6. The IT skills necessary to facilitate these tasks including the use of bibliographic software and the use of data bases and search engines
7. Advanced ability to read beyond legal doctrine and to evaluate the relevance and importance of other disciplines for legal analysis

Career opportunities & Access to further studies 

All_flagsThis postgraduate academic programme provides students with an in depth education in European law. The degree is generally known in Europe as the Master of Laws (LL.M.) It establishes a balance between providing knowledge of the core economic/social and the constitutional/institutional aspects of European law and allows for specialisation in a number of areas of law such as competition law, aspects of the law of the internal market, company law, consumer law, trade law, justice and home affairs law and several others.

LL.M. European and Comparative Law graduates have privileged access to high level practice, national and international, and to a large number of positions requiring expertise in European Law. Many graduates have gone straight into high level employment with the European Institutions, often directly in the field of specialization on which they focused while on the degree. Many have done the same with law firms, while others have gone into employment with the civil service, often in their chosen field. Others have found that their already existing career has benefited. A number have found employment with law firms in other Member States. A significant number of the students on the degree take the programme over two academic years on a part-time basis. For those aiming for an academic career, the degree provides an excellent basis for the pursuit of the Doctor of Philosophy (Ph.D.) degree in law

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Up-dated list of study-units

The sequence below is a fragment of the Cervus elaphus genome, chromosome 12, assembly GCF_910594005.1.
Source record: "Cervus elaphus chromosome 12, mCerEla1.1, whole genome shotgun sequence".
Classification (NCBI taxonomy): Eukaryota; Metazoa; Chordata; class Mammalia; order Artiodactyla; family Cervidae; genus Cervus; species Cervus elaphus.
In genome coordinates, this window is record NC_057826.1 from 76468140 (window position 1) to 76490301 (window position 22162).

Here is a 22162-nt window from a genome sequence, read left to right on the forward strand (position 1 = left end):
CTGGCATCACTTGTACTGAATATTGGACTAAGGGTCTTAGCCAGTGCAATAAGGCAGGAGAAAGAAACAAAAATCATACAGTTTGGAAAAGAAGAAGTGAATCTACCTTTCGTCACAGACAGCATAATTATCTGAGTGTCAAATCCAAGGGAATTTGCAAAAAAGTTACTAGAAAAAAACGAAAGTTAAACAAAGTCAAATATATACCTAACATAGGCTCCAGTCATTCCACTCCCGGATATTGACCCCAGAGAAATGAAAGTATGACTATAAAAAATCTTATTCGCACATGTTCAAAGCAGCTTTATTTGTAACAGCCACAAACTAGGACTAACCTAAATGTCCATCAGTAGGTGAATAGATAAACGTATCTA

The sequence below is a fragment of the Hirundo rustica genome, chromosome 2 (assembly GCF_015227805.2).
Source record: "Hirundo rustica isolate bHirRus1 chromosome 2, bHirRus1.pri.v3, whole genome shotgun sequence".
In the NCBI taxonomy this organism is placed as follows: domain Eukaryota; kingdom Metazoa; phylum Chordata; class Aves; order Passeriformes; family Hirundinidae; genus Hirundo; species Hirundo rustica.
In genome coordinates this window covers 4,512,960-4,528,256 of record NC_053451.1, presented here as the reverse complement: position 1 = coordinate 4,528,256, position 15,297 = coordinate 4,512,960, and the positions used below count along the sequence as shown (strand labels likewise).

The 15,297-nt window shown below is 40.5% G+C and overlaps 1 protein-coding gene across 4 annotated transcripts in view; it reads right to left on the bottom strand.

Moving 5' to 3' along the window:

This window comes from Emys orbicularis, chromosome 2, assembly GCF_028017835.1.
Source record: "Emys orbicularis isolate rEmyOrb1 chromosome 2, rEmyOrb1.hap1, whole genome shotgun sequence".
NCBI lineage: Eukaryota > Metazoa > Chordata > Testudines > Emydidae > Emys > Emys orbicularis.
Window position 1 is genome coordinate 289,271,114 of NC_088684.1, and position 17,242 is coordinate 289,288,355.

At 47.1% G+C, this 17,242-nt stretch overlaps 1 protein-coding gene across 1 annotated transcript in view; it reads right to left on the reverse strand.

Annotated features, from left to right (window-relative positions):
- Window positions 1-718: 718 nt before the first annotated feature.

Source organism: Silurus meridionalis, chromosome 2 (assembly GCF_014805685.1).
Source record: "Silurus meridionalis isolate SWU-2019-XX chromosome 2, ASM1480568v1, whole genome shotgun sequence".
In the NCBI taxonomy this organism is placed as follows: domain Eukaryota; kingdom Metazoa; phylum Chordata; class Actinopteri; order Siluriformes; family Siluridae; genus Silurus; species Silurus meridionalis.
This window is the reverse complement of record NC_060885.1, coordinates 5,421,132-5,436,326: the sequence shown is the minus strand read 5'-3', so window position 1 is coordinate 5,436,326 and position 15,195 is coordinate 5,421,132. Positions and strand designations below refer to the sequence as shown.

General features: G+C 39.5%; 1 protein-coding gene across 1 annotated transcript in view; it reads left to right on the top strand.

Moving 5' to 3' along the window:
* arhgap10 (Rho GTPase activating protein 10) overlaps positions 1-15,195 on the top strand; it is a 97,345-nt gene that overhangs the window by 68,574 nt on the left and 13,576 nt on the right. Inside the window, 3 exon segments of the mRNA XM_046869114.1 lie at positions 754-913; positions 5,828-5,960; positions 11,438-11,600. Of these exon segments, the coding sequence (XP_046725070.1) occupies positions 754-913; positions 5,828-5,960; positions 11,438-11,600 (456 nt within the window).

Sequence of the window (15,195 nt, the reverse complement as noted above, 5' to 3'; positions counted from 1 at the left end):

List of Study-Units

The list below is intended for information purposes only. As this website is set in advance, for a more detailed and updated list including learning outcomes and references of each study-unit, please click here for the programme of study of the current academic year.
 
Students are required to acquire passes to the value 60 ECTS from the Taught Component and 30 ECTS from the Research Component to pass the LL.M. Students may in principle choose the stipulated value of study-units from the list of the published course programme of the respective academic year.  There are no compulsory taught-study units. The list of study-units available in any particular year may vary from year to year depending on the registered student’s choices.

Taught Component 

12 ECTS study-units running from October to May

ECL 5032 European Union Tax Law
ECL 5033 Intellectual Property Law: Issues and Harmonization in an International and EU Context
ECL 5034 European and Comparative Business Enterprise Law
ECL 5036 The Law of Fundamental Freedoms of the European Union (Internal Market)
ECL 5041 EU and Comparative Competition Law

ECL 5042 EU & Comparative Consumer Law
ECL 5043 EU Information Technology Law
ECL 5050 Judicial Protection in the EU
ECL 5056 EU Area of Freedom, Security and Justice Law - Principles and Policies

ECL 5068 E-Commerce Law and Policy in the EU                                        

6 ECTS study-units running either from October to January or from February to May

ECL 5035 Labour Law in the European Union
ECL 5037 EU Financial Services Law

ECL 5038 Environmental Legislation and Policy of the European Union
ECL 5039 EU Transport Law

ECL 5040 EU Trade Law and Policy
ECL 5049 The Law of the Institutions in the EU
ECL 5053 European Union Constitutional Law

ECL 5057 EU Social Law and Policy
ECL 5058 Fundamental Rights in the European Union

ECL 5066 European Business Private International Law
ECL 5067 European & International Comparative Commercial Law  


RESEARCH COMPONENT

Compulsory Units – 30 ECTS

ECL 5054 Dissertation


Calendar
 
 
Last Updated: 16 September 2016